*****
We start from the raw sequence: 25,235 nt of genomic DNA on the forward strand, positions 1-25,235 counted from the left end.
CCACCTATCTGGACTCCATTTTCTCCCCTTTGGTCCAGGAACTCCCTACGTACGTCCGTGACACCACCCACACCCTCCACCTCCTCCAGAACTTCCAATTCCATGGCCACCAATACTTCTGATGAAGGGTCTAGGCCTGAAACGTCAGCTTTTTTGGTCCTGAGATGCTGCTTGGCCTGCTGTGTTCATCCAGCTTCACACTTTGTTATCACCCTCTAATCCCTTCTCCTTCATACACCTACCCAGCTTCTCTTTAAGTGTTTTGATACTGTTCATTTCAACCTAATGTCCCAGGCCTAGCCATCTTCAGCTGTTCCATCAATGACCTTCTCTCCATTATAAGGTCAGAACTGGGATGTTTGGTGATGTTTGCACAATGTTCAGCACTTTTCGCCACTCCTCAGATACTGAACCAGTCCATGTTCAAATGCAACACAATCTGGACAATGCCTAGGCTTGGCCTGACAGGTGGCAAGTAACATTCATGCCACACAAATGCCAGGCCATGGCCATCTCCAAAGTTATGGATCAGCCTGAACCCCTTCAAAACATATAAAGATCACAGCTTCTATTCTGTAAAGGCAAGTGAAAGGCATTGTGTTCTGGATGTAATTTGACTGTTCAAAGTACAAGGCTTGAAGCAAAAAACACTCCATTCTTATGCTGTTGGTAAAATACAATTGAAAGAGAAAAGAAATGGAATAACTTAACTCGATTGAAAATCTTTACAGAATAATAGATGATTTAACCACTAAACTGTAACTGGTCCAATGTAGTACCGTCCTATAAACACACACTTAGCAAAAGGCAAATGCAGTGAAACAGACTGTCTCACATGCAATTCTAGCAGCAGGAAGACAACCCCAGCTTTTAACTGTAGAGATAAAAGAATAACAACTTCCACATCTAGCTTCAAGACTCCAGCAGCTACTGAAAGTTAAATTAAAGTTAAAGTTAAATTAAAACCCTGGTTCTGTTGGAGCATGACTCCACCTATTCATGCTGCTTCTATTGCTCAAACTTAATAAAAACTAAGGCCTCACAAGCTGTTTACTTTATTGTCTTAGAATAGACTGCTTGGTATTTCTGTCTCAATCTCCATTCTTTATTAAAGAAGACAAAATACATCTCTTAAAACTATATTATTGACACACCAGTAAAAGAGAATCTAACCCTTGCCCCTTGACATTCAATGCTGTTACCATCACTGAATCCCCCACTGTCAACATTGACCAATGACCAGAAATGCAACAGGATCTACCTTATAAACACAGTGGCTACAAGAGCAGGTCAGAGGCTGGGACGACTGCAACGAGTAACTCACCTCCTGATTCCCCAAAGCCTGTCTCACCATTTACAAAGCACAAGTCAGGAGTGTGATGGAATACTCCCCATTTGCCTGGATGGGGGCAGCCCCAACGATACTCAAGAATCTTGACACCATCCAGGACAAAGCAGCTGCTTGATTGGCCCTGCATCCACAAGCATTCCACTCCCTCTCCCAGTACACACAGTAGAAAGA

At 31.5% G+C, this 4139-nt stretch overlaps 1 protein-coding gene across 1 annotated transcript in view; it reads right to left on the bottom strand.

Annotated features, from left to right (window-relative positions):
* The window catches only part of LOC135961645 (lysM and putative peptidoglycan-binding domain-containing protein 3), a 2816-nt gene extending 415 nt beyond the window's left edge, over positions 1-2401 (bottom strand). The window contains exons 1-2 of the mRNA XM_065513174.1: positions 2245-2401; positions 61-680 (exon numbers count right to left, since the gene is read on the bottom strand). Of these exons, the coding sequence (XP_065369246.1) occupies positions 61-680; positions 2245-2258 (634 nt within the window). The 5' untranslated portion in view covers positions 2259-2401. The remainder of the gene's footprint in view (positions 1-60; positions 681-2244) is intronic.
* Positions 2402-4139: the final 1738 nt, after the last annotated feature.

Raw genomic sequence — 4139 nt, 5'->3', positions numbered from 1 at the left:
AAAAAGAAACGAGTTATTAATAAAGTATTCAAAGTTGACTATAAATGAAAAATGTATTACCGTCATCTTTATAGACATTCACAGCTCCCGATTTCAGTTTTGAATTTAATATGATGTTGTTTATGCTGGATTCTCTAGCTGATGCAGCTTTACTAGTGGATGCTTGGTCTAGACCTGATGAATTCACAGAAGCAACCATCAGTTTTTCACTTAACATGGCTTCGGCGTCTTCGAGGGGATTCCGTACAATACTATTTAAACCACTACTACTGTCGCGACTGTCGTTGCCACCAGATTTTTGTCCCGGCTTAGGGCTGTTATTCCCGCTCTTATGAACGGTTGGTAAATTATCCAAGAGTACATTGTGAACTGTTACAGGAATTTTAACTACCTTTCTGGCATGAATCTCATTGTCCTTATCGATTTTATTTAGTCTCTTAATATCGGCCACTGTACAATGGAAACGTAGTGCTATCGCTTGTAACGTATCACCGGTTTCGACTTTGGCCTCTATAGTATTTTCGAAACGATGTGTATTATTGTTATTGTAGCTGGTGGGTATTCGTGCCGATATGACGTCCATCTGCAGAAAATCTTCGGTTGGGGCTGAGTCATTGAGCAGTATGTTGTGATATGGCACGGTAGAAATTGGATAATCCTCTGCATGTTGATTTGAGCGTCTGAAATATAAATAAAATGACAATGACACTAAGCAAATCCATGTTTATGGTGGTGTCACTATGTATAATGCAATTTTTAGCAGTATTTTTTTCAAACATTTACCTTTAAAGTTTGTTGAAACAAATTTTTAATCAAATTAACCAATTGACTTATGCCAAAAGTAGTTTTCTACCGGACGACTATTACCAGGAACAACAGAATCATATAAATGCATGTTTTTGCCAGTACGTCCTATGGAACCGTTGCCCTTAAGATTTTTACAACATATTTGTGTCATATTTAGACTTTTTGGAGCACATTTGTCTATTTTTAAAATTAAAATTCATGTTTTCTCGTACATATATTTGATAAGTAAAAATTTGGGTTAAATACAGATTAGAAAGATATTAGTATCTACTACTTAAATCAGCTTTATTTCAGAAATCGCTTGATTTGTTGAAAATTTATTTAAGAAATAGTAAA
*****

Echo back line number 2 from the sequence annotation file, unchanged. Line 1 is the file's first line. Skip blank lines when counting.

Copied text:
CCACCTATCTGGACTCCATTTTCTCCCCTTTGGTCCAGGAACTCCCTACGTACGTCCGTGACACCACCCACACCCTCCACCTCCTCCAGAACTTCCAATTCCATGGCCACCAATACTTCTGATGAAGGGTCTAGGCCTGAAACGTCAGCTTTTTTGGTCCTGAGATGCTGCTTGGCCTGCTGTGTTCATCCAGCTTCACACTTTGTTATCACCCTCTAATCCCTTCTCCTTCATACACCTACCCAGCTTCTCTTTAAGTGTTTTGATACTGTTCATTTCAACCTAATGTCCCAGGCCTAGCCATCTTCAGCTGTTCCATCAATGACCTTCTCTCCATTATAAGGTCAGAACTGGGATGTTTGGTGATGTTTGCACAATGTTCAGCACTTTTCGCCACTCCTCAGATACTGAACCAGTCCATGTTCAAATGCAACACAATCTGGACAATGCCTAGGCTTGGCCTGACAGGTGGCAAGTAACATTCATGCCACACAAATGCCAGGCCATGGCCATCTCCAAAGTTATGGATCAGCCTGAACCCCTTCAAAACATATAAAGATCACAGCTTCTATTCTGTAAAGGCAAGTGAAAGGCATTGTGTTCTGGATGTAATTTGACTGTTCAAAGTACAAGGCTTGAAGCAAAAAACACTCCATTCTTATGCTGTTGGTAAAATACAATTGAAAGAGAAAAGAAATGGAATAACTTAACTCGATTGAAAATCTTTACAGAATAATAGATGATTTAACCACTAAACTGTAACTGGTCCAATGTAGTACCGTCCTATAAACACACACTTAGCAAAAGGCAAATGCAGTGAAACAGACTGTCTCACATGCAATTCTAGCAGCAGGAAGACAACCCCAGCTTTTAACTGTAGAGATAAAAGAATAACAACTTCCACATCTAGCTTCAAGACTCCAGCAGCTACTGAAAGTTAAATTAAAGTTAAAGTTAAATTAAAACCCTGGTTCTGTTGGAGCATGACTCCACCTATTCATGCTGCTTCTATTGCTCAAACTTAATAAAAACTAAGGCCTCACAAGCTGTTTACTTTATTGTCTTAGAATAGACTGCTTGGTATTTCTGTCTCAATCTCCATTCTTTATTAAAGAAGACAAAATACATCTCTTAAAACTATATTATTGACACACCAGTAAAAGAGAATCTAACCCTTGCCCCTTGACATTCAATGCTGTTACCATCACTGAATCCCCCACTGTCAACATTGACCAATGACCAGAAATGCAACAGGATCTACCTTATAAACACAGTGGCTACAAGAGCAGGTCAGAGGCTGGGACGACTGCAACGAGTAACTCACCTCCTGATTCCCCAAAGCCTGTCTCACCATTTACAAAGCACAAGTCAGGAGTGTGATGGAATACTCCCCATTTGCCTGGATGGGGGCAGCCCCAACGATACTCAAGAATCTTGACACCATCCAGGACAAAGCAGCTGCTTGATTGGCCCTGCATCCACAAGCATTCCACTCCCTCTCCCAGTACACACAGTAGAAAGA